By Clint Parker
Weaverville, NC – Beginning at 6 am today (May 1), the Town of Weaverville stopped following the guidance of Buncombe County when it comes to COVID-19 and started following the state mandates outline by the governor.
“In an effort to more closely align with the statewide COVID-19 response being led by Governor Cooper, the Town of Weaverville withdrew its consent to the provisions of Buncombe County’s Declarations concerning COVID-19,” said the press release sent by Weaverville Town Manager Selena Coffey just after noon today.
Asked to clarify what that might mean different from the county’s mandate, Weaverville Mayor Al Root said, “I am not sure as to what the operational differences might be because I cannot speak to the County’s operations. However, as to how our businesses can operate, I would note that the County chose to eliminate the Governor’s general directive under EOC 121, Section 2.C.1 that allows the operation of businesses, not-for-profit organizations or educational institutions that conduct operations while maintaining social distancing requirements (a) between and among its employees; and (b) between and among employees and customers except at the point of sale or purchase. “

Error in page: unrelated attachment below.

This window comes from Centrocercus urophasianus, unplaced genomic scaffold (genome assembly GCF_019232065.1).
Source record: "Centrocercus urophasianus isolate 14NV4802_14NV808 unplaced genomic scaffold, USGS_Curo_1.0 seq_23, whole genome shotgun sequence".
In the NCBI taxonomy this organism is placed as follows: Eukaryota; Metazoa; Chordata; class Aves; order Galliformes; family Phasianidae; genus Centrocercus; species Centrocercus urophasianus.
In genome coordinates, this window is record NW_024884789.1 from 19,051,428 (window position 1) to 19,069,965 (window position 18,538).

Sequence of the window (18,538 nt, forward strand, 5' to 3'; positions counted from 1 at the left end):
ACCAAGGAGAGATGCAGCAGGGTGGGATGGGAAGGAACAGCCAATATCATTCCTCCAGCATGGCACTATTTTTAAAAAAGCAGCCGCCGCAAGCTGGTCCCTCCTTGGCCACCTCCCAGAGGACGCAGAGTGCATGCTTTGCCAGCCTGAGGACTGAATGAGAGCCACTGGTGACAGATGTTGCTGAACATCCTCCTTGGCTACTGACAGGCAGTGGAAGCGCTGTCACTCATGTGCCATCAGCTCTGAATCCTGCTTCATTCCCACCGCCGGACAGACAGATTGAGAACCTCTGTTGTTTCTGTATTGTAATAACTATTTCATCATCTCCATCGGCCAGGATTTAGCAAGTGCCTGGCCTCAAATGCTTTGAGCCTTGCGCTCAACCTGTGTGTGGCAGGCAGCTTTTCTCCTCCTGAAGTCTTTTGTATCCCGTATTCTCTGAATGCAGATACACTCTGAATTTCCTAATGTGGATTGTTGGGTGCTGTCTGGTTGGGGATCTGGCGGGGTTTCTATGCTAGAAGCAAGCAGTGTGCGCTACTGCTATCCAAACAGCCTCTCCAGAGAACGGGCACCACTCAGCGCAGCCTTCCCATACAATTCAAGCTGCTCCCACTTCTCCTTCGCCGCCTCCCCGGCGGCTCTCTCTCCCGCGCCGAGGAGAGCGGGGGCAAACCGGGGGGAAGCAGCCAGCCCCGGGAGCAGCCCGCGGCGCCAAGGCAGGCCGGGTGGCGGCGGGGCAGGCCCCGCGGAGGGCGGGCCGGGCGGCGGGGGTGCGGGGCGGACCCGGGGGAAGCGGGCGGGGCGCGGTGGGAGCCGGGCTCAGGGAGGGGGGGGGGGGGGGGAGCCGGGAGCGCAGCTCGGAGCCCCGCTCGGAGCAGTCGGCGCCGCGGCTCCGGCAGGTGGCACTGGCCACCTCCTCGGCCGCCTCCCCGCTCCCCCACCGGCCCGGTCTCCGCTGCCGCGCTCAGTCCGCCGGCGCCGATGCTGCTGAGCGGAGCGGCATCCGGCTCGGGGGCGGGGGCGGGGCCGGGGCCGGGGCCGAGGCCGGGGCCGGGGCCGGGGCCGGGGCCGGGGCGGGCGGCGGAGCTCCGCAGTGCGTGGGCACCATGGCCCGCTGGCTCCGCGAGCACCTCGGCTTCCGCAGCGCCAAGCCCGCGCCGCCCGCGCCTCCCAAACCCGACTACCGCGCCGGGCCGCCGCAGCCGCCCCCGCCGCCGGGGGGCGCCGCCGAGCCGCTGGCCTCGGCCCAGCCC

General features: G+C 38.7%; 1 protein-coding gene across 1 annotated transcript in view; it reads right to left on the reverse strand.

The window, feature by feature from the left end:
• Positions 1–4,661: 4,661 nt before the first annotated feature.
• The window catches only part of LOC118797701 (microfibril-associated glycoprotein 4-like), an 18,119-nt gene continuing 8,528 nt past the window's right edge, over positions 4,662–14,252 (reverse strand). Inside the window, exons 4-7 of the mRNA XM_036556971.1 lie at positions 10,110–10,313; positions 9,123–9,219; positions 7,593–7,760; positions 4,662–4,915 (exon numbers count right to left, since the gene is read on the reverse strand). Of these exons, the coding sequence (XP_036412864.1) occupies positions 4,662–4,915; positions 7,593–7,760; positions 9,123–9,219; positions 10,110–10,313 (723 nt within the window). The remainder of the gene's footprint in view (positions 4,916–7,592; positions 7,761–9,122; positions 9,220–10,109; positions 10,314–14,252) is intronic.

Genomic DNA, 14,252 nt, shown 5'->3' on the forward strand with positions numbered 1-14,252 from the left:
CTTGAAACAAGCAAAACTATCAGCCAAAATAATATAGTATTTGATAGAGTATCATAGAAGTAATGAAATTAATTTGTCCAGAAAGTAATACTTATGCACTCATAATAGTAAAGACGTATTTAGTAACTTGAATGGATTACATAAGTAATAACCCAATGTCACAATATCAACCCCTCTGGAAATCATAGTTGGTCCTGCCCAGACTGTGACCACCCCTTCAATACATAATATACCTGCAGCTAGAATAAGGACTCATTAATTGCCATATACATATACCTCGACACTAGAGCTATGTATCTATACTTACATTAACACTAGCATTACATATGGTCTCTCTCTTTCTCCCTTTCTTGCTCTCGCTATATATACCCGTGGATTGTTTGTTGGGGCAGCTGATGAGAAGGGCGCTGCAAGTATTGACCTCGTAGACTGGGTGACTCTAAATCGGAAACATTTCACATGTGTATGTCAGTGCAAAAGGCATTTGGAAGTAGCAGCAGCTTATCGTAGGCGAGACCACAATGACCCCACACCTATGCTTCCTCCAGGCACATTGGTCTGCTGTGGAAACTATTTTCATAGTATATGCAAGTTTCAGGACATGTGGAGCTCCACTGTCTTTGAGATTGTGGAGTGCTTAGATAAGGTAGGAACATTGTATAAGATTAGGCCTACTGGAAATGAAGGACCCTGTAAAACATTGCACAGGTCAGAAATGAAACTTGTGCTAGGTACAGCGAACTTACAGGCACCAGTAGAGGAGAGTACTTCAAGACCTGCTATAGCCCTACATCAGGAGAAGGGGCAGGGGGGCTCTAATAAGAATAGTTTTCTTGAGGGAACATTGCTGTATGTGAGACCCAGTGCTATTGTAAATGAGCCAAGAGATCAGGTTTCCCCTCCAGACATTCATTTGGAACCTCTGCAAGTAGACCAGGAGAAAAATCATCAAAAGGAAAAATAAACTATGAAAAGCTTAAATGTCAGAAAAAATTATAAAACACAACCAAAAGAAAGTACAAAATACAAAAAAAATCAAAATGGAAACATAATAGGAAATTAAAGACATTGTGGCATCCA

He went on to say, “I believe that there are many Weaverville businesses that can meet this standard if they wish to take the needed steps, and should be allowed to do so. The County order does not allow them to do so unless they are in one of the limited categories listed elsewhere in the order. “
Some residents have criticized the more restrictive guidelines of the county. The release stated, “The Town found it reasonable to be included in the County’s restrictions ahead of the implementation of the initial statewide restrictions by the Governor. Now that the Governor has put in place a comprehensive set of restrictions aimed at protecting North Carolina’s citizens, the town has weighed whether the more restrictive provisions of the County’s orders are needed in Weaverville.”
“We have concluded that Weaverville does not present unique circumstances that require restrictions above and beyond what Governor Cooper adopted statewide based on the public health guidance that he is receiving,” the release went on to state. “In reliance on the Governor’s action as being reasonable and in the interest of the public’s health, the Town will proceed under the Governor’s executive orders.”
Asked how the town arrived at this new position, Root said, “As Weaverville’s Mayor I am authorized to take this step, but in doing so I have been provided much wise and appreciated advice from town council and staff.”
The release also stated that this does not mean business as usual. “This action does not signal an immediate return to our previous ‘normal’ – the Governor has made clear that we have a long way to go before we reach that goal. It does, however, provide a reasonable loosening of restrictions. The Town will be working with the Governor’s office and Weaverville’s businesses to ensure full compliance with the statewide regulations that are in place to protect all North Carolinians. The Mayor, Town Council, and staff look forward to the next phases of safely reopening our home.”